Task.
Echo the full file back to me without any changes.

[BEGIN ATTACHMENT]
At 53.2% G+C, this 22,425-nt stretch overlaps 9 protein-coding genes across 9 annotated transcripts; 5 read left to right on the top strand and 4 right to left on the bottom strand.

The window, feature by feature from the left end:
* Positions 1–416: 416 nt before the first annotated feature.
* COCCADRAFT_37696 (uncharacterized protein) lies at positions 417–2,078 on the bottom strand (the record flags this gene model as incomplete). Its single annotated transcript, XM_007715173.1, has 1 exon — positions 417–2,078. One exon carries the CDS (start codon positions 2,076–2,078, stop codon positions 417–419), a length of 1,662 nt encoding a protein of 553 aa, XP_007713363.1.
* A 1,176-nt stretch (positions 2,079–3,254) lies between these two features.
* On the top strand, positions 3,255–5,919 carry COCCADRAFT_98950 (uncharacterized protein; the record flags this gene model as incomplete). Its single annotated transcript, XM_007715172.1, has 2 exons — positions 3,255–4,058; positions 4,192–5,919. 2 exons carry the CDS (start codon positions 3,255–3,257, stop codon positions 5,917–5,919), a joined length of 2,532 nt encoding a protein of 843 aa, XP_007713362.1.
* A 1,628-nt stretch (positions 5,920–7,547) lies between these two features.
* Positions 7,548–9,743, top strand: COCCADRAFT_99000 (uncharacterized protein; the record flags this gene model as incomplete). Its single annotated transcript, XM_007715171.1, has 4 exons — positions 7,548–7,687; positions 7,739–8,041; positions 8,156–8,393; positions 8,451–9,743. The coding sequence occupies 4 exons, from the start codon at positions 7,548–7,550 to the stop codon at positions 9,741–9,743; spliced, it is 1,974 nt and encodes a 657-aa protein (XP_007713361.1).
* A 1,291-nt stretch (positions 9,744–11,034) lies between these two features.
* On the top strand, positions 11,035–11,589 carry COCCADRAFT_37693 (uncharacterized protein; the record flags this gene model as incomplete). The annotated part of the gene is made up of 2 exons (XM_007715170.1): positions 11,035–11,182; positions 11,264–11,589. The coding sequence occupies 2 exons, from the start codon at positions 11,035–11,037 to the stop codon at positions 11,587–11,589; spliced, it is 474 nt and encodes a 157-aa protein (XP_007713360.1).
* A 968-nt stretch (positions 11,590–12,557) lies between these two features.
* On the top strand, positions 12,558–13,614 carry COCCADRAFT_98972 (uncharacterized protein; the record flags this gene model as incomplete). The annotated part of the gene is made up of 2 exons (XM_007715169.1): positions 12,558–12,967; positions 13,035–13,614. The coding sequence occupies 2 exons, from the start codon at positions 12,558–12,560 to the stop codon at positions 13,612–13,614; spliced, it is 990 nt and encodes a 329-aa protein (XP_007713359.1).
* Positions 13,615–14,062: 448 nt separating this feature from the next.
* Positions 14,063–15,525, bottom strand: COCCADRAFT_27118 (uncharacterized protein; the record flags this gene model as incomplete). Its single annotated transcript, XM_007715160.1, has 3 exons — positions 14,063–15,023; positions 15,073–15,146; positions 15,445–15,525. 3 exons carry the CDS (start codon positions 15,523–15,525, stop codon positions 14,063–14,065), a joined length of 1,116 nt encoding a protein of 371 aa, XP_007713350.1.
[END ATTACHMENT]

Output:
At 53.2% G+C, this 22,425-nt stretch overlaps 9 protein-coding genes across 9 annotated transcripts; 5 read left to right on the top strand and 4 right to left on the bottom strand.

The window, feature by feature from the left end:
* Positions 1–416: 416 nt before the first annotated feature.
* COCCADRAFT_37696 (uncharacterized protein) lies at positions 417–2,078 on the bottom strand (the record flags this gene model as incomplete). Its single annotated transcript, XM_007715173.1, has 1 exon — positions 417–2,078. One exon carries the CDS (start codon positions 2,076–2,078, stop codon positions 417–419), a length of 1,662 nt encoding a protein of 553 aa, XP_007713363.1.
* A 1,176-nt stretch (positions 2,079–3,254) lies between these two features.
* On the top strand, positions 3,255–5,919 carry COCCADRAFT_98950 (uncharacterized protein; the record flags this gene model as incomplete). Its single annotated transcript, XM_007715172.1, has 2 exons — positions 3,255–4,058; positions 4,192–5,919. 2 exons carry the CDS (start codon positions 3,255–3,257, stop codon positions 5,917–5,919), a joined length of 2,532 nt encoding a protein of 843 aa, XP_007713362.1.
* A 1,628-nt stretch (positions 5,920–7,547) lies between these two features.
* Positions 7,548–9,743, top strand: COCCADRAFT_99000 (uncharacterized protein; the record flags this gene model as incomplete). Its single annotated transcript, XM_007715171.1, has 4 exons — positions 7,548–7,687; positions 7,739–8,041; positions 8,156–8,393; positions 8,451–9,743. The coding sequence occupies 4 exons, from the start codon at positions 7,548–7,550 to the stop codon at positions 9,741–9,743; spliced, it is 1,974 nt and encodes a 657-aa protein (XP_007713361.1).
* A 1,291-nt stretch (positions 9,744–11,034) lies between these two features.
* On the top strand, positions 11,035–11,589 carry COCCADRAFT_37693 (uncharacterized protein; the record flags this gene model as incomplete). The annotated part of the gene is made up of 2 exons (XM_007715170.1): positions 11,035–11,182; positions 11,264–11,589. The coding sequence occupies 2 exons, from the start codon at positions 11,035–11,037 to the stop codon at positions 11,587–11,589; spliced, it is 474 nt and encodes a 157-aa protein (XP_007713360.1).
* A 968-nt stretch (positions 11,590–12,557) lies between these two features.
* On the top strand, positions 12,558–13,614 carry COCCADRAFT_98972 (uncharacterized protein; the record flags this gene model as incomplete). The annotated part of the gene is made up of 2 exons (XM_007715169.1): positions 12,558–12,967; positions 13,035–13,614. The coding sequence occupies 2 exons, from the start codon at positions 12,558–12,560 to the stop codon at positions 13,612–13,614; spliced, it is 990 nt and encodes a 329-aa protein (XP_007713359.1).
* Positions 13,615–14,062: 448 nt separating this feature from the next.
* Positions 14,063–15,525, bottom strand: COCCADRAFT_27118 (uncharacterized protein; the record flags this gene model as incomplete). Its single annotated transcript, XM_007715160.1, has 3 exons — positions 14,063–15,023; positions 15,073–15,146; positions 15,445–15,525. 3 exons carry the CDS (start codon positions 15,523–15,525, stop codon positions 14,063–14,065), a joined length of 1,116 nt encoding a protein of 371 aa, XP_007713350.1.